Wednesday, January 16, 2013
Today is my birthday.
Today I am fifteen.
Today I buried my parents in the backyard.
Neither of them were beloved.
Marnie and her little sister, Nelly, are on their own now. Only they know what happened to their parents, Izzy and Gene, and they aren't telling. While life in Glasgow's Maryhill housing estate isn't grand, the girls do have each other. Besides, it's only a year until Marnie will be considered an adult and can legally take care of them both.
As the New Year comes and goes, Lennie, the old man next door, realizes that his young neighbors are alone and need his help. Or does he need theirs? Lennie takes them in—feeds them, clothes them, protects them—and something like a family forms. But soon enough, the sisters' friends, their teachers, and the authorities start asking tougher questions. As one lie leads to another, dark secrets about the girls' family surface, creating complications that threaten to tear them apart.
Written with fierce sympathy and beautiful precision, told in alternating voices, The Death of Bees is an enchanting, grimly comic tale of three lost souls who, unable to answer for themselves, can answer only for one another. -- Harper
Wow! I hardly know where to begin with this review for THE DEATH OF BEES by Lisa O'Donnell. The book has been described as dark, yet comedic, and it's also been described as part-mystery/part coming-of-age story. All of that is true and still doesn't seem to quite capture the essence of this story. THE DEATH OF BEES is a highly original story that made me laugh, shudder and cry; and I have to say that I can't think of any book that I've read that compares to this one.
THE DEATH OF BEES tells the story of sisters Marnie and Nelly and their next-door neighbor Lenny. The book begins with Marnie and Nelly burying their parents in the back yard, hoping to keep their deaths a secret for one year... until Marnie is legally an adult. According to Marnie and Nelly, the parents weren't exactly ideal and the girls seemed to been basically left to their own devices even when the parents were around. The reader isn't quite sure about the details surrounding their parents' deaths; however, all is eventually revealed. So I guess this book is technically a mystery, although I didn't really consider it that way when I was reading it. I definitely felt it was more a coming-of-age story.
The girls are doing their best to keep things a secret, but the are both in need of some parental guidance. This is where Lenny, the gay neighbor, steps in. Lenny is a convicted pedophile (he propositioned a teenage boy without realizing how young he was), yet he immediately suspects something isn't quite right next door. He begins taking care of the girls, and the three find comfort in their new family relationship. However, people (and some not very nice ones) begin asking Marnie and Nelly questions about their parents' whereabouts and things aren't adding up. Secrets begin spilling out and Marnie, Nelly, and Lenny are at risk of losing everything.
I've mentioned that this book is extremely original and I think you can see from the description that it's rather unique. However, there are quite a few things that made this book stand out to me. First of all, I loved how the story was written. Ms. O'Donnell chose to tell this story in Marnie, Nelly, and Lenny's voices with chapters alternating between the characters. I loved how she captured their individual voices and because she wrote in the first person, I was able to get an understanding of these three characters that I wouldn't have in any other way.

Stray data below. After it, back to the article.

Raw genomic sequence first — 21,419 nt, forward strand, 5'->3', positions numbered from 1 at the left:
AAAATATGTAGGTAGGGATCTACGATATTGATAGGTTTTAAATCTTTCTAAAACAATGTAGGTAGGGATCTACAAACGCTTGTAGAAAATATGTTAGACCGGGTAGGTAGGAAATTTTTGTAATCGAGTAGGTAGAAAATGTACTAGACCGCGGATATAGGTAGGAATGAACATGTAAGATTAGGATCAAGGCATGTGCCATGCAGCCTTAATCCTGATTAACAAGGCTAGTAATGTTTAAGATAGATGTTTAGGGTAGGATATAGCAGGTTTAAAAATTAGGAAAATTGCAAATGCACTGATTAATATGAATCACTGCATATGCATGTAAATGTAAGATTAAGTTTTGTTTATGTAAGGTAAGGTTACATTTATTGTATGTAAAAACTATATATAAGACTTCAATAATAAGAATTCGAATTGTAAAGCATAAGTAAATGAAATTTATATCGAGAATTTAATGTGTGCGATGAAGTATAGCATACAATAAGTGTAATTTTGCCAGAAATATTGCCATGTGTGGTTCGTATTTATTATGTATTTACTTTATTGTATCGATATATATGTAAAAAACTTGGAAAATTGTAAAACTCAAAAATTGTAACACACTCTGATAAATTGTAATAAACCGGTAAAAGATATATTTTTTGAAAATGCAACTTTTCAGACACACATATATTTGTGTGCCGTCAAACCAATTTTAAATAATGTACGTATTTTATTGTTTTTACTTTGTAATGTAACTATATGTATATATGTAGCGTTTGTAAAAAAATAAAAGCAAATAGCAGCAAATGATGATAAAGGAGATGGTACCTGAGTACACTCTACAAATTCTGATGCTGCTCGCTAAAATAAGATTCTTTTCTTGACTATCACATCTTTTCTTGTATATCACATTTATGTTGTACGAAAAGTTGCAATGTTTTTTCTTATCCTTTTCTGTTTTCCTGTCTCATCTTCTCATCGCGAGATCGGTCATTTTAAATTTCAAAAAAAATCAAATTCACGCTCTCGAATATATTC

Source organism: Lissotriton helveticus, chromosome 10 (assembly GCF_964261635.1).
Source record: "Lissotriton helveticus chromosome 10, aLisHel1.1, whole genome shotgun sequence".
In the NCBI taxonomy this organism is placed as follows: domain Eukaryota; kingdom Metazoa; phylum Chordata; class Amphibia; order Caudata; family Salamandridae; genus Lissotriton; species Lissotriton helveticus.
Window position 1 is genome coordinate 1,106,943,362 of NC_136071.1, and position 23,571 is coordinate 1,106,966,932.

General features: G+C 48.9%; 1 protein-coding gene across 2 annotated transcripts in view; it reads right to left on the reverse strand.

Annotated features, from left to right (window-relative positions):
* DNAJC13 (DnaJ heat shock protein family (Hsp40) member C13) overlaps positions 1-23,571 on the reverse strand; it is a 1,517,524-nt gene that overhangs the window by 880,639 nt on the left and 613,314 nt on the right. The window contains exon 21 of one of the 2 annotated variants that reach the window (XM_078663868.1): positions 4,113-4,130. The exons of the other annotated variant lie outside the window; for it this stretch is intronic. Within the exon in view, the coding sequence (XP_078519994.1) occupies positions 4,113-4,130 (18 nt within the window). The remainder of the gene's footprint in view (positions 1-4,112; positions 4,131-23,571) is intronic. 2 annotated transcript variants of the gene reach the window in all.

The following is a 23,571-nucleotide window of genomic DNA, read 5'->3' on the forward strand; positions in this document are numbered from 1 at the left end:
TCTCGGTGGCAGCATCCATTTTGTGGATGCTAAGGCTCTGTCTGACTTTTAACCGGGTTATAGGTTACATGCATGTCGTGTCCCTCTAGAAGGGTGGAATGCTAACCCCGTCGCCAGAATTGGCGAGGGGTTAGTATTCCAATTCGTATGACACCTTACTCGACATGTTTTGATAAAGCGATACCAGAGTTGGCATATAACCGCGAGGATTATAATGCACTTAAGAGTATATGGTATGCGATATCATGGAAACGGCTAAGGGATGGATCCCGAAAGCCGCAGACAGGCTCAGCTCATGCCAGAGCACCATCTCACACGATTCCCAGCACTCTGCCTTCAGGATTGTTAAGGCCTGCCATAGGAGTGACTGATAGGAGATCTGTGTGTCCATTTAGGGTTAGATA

What surprised me was how much I liked and sympathized with Marnie, Nelly, and Lenny despite some pretty serious baggage. I think this is a credit to Ms. O'Donnell's ability to make their voices so genuine. Heck, Lenny was technically a predator, but I absolutely loved him for the way he cared about these girls. And Nelly was in her own little world, possibly autistic, while Marnie was brilliant, albeit a bit rough around the edges. Each of these characters were so well developed and truly memorable in my opinion, and I absolutely loved their interactions with each other.
Another really special thing about this story was how the author brought the setting to life. The story takes place in Glasgow in the projects, and I thought she did a great job of making this housing development real. But she also did a fabulous job of showing the bleak life that these two girls had. Their parents were absent, even when present if you get my drift, and there was definitely some substance abuse going on. Ms. O'Donnell managed to convey the pitiful existence and the girls' lack of options, while at the same time showing a glimmer of hope for them.
And finally, one of the strangest things about THE DEATH OF BEES was how funny it was. At times, all of the characters and the situations they found themselves in were borderline silly. For example, I thought it was hilarious that Lenny's dog kept sniffing around where the parents were buried and eventually started digging! And Marnie was a riot with her tough exterior and how she managed to lie to everyone about her family's situation. Initially, I wasn't sure that I should be laughing when there was so much sadness in the story; however, I found that I couldn't help it. The book had a wonderful darkness and, at the same time, wittiness to it.
THE DEATH OF BEES would make a great book club pick. The book actually delves into some pretty serious issues that warrant some further discussion. There is a reading guide available that will stimulate your discussion. Some of the themes you might want to explore include family dynamics, responsibility, secrets, sacrifice, honestly, love and protection.
If you are looking for a very original and highly entertaining, then I suggest picking up a copy of THE DEATH OF BEES.
Thanks to the publisher for providing a review copy of this novel.